First Pediatric Surgical Quality Program Shows Potential
A first of its kind surgical quality improvement program for children has the potential to identify outcomes of children's surgical care that can be targeted for quality improvement efforts in helping prevent complications and save lives. The results of a study of the American College of Surgeons National Surgical Quality Improvement Program-Pediatric phase 1 pilot were published in the January issue of the Journal of the American College of Surgeons.
A partnership of the American College of Surgeons (ACS) and the American Pediatric Surgical Association, ACS NSQIP Peds was developed based on the ACS NSQIP program, which has been shown to help hospitals prevent between 250-500 complications and save 12-36 lives per hospital per year. Based on the successes of ACS NSQIP, there has been great interest in a quality improvement program focused on measuring outcomes for pediatric surgery patients. The study shows the principles of ACS NSQIP can be translated to pediatric cases to help hospitals measure children's outcomes.
"As health reform components are implemented over the next several years, we will see a greater focus on measuring patient outcomes and tying reimbursement to quality of care," said Clifford Y. Ko, MD, FACS, MS, MSHS, Director, ACS Division of Research and Optimal Patient Care, and one of the study's authors. "Having robust clinical data in a nationally benchmarked, continuously updated database is an essential element to quality improvement. We now know the tools that have prevented complications and saved lives of adults can also be used for children."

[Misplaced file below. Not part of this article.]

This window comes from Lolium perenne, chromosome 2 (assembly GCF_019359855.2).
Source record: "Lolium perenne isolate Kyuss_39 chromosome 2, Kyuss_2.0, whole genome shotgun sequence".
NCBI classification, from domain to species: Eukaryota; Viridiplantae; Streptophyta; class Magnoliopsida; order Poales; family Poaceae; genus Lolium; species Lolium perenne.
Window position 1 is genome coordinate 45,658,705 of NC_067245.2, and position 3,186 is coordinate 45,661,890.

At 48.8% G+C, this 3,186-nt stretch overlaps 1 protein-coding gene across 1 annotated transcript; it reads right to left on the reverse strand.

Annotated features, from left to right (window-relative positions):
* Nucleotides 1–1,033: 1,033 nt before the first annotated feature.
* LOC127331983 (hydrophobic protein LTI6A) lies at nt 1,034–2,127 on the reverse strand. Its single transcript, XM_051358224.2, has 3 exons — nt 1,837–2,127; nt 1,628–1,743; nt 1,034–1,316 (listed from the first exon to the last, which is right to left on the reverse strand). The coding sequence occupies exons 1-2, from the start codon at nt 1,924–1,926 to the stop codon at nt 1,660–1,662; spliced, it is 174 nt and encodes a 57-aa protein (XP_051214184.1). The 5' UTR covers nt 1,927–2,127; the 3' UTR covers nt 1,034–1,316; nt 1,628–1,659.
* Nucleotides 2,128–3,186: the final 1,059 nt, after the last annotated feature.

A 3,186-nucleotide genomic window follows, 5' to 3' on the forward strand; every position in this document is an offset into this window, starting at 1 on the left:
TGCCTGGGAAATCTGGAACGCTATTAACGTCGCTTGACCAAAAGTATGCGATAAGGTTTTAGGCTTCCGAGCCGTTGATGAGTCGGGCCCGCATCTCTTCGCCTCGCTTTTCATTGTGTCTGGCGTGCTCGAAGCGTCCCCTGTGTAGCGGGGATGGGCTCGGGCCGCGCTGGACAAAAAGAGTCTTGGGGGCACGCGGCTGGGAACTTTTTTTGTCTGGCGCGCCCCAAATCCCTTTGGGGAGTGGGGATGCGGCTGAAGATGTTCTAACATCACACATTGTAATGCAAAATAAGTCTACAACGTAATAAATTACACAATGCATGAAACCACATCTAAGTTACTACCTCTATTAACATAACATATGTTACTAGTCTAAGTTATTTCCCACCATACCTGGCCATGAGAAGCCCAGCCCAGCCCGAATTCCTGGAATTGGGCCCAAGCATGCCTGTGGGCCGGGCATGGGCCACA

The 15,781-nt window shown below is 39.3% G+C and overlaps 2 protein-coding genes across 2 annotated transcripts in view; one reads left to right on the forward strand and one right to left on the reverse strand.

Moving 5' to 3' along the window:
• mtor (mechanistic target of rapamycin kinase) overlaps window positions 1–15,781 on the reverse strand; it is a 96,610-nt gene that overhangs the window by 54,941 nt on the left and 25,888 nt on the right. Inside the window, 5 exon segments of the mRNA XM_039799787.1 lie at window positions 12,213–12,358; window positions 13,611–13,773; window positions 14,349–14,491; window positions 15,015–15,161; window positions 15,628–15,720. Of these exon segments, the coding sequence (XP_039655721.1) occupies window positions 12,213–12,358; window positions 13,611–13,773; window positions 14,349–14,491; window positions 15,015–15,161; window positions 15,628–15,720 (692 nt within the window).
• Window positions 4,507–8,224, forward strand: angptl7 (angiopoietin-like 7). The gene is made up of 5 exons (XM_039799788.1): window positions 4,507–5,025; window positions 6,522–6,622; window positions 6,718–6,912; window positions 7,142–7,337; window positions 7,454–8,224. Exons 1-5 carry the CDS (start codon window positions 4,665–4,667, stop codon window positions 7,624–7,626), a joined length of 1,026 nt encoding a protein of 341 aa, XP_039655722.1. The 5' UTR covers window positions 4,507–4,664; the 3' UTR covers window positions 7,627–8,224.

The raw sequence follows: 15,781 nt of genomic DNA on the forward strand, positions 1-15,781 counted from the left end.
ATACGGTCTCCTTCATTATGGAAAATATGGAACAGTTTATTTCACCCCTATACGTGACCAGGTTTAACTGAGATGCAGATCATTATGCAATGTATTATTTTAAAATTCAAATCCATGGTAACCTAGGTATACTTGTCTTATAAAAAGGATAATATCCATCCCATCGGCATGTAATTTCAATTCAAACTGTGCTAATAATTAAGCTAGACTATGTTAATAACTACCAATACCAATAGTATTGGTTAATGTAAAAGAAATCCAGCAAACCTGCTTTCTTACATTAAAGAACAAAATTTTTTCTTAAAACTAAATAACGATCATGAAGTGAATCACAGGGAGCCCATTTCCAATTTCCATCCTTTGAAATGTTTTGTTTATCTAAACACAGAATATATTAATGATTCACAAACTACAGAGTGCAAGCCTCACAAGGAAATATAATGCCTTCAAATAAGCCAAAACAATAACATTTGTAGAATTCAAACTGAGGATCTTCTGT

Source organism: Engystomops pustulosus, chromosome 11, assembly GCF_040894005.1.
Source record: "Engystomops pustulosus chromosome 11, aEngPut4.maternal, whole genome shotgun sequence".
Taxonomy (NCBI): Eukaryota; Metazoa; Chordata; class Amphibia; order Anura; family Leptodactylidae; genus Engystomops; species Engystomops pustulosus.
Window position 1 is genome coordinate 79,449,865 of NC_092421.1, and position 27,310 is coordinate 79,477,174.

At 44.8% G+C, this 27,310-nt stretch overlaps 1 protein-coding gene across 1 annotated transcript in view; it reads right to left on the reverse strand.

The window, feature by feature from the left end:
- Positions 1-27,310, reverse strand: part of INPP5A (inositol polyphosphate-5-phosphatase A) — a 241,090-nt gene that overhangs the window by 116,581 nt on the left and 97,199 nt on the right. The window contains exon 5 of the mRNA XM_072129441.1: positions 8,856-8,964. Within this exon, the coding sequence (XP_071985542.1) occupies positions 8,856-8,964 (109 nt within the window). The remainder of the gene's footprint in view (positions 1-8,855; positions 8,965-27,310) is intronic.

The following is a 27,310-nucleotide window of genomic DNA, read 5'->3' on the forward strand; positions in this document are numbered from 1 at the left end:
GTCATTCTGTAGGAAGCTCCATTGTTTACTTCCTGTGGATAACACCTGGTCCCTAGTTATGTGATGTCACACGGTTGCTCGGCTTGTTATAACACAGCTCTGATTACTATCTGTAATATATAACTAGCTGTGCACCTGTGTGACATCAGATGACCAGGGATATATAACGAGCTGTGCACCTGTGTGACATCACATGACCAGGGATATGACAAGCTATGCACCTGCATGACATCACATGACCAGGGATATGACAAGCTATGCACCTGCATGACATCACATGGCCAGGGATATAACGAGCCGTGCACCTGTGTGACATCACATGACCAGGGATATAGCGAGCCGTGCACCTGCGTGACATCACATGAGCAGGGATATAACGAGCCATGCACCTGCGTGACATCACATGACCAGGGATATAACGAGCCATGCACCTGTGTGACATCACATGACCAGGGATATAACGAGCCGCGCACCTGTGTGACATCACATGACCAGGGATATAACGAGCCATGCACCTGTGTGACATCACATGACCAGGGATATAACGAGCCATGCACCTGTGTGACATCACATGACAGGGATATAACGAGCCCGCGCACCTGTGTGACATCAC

In the study, outcomes for 7,287 patients who underwent a surgical procedure between October 2008 and December 2009 were collected from four participating hospitals. Participants collected data for general/thoracic surgery, otolaryngology, orthopedic surgery, urology, neurosurgery and plastic surgery. The overall mortality rate was 0.3 percent and 3.9 percent of patients experienced a post-operative complication. Infection was the most common complication, and rates varied by specialty and procedure. Variability in the rate of complications indicates that there are opportunities to identify what rates are above and below the hospital's expected rate, and for hospitals with higher than expected rates of complication to learn from those centers with low rates in order to improve quality of care.
The program is currently in the pilot stage, and future developments will focus on risk-adjusting data to account for the health of the patient prior to the operation, and targeting specific procedures so that hospitals can focus quality improvement efforts on procedures with higher rates of complications. The program is now in phase 2 of development at 29 hospitals around the country.